To listen to popular Nigerian music of the last 10 years, is to invite an assault on your senses, if you have any, ”waa fe jo ku ni, skibo!” and all manners of noise masquerading as music, celebration of criminality and pornographic videos that pushes the boundaries of sanity, the ones with social content have only marginal success in a generation consumed by sybaritic living. The fathers have eaten sour grapes, and the children’s teeth are set on edge, and the music of the children, has come to largely reflect the debauchery of the fathers.
The man in Tu-Face would appear to have been awakened by the scary reality of a nation that limits, and then devours its inhabitants, and this call to protest is only an outlet for the primordial scream of that man. Leaders don’t scream. My counsel to brother Tu-Face is to first educate himself as to why we are where we are, how did we get here, and how can we get away from here? When he has done that, he should then use his considerable clout to educate the youth, whom he undoubtedly leads. To do otherwise is to betray the very people his awakening should serve. An uneducated mob, no matter how well intentioned, remains a mob, and mobs by their very nature, do stupid things. The true danger of this current call for a protest, is that it might exacerbate the challenges of mobilizing the citizenry when the time comes.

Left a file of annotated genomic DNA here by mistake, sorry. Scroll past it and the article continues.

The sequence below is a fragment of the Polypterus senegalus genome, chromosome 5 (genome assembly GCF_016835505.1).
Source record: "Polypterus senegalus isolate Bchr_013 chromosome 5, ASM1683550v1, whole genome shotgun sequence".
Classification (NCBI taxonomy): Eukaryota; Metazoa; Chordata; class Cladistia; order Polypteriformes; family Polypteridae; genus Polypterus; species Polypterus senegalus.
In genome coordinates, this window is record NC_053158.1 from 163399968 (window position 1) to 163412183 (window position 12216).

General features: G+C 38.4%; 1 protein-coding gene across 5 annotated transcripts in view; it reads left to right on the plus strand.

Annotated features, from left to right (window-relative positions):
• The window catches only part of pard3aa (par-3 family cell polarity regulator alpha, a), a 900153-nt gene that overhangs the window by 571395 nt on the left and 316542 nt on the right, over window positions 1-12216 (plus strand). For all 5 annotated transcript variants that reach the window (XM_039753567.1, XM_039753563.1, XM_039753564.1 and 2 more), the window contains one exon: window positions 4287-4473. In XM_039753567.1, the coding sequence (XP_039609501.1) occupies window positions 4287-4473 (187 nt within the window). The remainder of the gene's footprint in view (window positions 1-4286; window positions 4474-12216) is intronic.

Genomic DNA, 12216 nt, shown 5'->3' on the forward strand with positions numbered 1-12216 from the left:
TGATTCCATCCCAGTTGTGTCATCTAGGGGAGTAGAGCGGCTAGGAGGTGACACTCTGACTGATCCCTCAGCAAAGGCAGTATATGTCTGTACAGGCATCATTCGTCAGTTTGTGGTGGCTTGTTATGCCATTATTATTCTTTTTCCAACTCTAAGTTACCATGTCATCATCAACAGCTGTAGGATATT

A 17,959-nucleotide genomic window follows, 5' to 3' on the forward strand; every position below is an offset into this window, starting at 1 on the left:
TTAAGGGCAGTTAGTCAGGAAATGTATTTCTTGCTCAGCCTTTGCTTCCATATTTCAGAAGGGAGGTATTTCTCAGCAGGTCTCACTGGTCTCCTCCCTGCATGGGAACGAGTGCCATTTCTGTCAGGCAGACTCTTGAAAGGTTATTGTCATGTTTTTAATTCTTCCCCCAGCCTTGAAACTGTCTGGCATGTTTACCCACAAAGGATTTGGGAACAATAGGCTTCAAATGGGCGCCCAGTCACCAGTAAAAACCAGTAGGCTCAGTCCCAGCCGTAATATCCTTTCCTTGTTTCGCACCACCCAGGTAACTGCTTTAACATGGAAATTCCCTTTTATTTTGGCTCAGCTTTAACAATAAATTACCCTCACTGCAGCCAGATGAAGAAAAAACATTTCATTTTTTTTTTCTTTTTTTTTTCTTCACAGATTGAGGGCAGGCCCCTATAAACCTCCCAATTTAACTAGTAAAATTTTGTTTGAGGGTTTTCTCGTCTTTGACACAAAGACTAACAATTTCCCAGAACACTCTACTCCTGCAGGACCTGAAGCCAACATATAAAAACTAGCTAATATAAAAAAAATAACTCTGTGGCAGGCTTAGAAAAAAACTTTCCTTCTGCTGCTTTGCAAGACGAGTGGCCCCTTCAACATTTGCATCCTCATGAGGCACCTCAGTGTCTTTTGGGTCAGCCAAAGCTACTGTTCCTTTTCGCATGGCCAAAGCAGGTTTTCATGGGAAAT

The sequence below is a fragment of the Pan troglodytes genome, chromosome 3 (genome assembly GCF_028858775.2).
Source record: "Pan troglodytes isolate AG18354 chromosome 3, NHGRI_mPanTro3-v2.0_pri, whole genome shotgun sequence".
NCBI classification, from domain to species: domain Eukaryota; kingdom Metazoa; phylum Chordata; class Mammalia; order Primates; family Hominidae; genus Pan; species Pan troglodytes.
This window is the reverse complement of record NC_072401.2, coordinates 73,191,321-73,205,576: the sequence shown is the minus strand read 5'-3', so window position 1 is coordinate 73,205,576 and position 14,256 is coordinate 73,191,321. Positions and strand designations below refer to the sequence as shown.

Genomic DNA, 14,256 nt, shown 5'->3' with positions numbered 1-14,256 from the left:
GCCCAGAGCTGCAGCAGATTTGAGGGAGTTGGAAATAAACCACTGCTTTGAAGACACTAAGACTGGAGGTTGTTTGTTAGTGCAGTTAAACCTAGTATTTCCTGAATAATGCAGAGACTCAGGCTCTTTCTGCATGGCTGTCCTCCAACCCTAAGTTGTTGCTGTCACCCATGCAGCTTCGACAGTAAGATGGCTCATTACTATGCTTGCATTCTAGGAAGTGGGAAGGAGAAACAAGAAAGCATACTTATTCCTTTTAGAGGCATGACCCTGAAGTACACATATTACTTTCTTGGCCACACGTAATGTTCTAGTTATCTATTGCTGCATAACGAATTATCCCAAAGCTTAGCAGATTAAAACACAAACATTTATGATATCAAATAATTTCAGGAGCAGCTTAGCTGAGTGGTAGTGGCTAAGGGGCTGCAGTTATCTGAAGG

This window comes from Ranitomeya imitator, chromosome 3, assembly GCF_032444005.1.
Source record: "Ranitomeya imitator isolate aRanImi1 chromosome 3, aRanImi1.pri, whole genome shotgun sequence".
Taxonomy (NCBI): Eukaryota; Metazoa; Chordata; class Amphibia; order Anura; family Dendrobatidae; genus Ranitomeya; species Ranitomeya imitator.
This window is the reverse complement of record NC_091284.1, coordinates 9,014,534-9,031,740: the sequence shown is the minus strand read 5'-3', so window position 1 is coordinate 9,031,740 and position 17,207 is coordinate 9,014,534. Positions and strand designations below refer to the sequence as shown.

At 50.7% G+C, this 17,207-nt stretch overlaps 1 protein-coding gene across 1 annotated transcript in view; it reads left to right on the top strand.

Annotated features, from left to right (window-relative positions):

The lesson of my long years of consciousness in Nigerian activism, is that personnel come and go in Nigerian government, perennially recycled in the service of the ultimate culprit that remains impervious to changes, even as the faces changes, khaki, agbada, babanriga, lapa and bowler hats. The system around which the architecture of the state is built, is the real problem with Nigeria, let today’s youth protest against Buhari’s government, if they must. It’s their God given and constitutional right, my generation paid the price for that right in blood and tears, and the man should die in anyone who presumes to censor another’s right to protest.
I salute the courage of Mr. Idibia, even as I disagree with him. The professional human rights activists knocking Tu-Baba and his call for this protests should look to January 2012 in search of whatever shred of credibility they ever had, and the conscientious amongst them should mentor, without corrupting, and then educate Mr. Idibia on the issues. The man speaks for legions and they must be heard for Nigeria to fulfill her destiny.
I ask that you share in order to educate those that would elect to exercise their constitutional rights, and to ensure that nobody dies in a war that they neither understand, nor sign on for. May God save Nigeria, for Nigerians, and from Nigerians. Amen.
First published 2 February, 2017.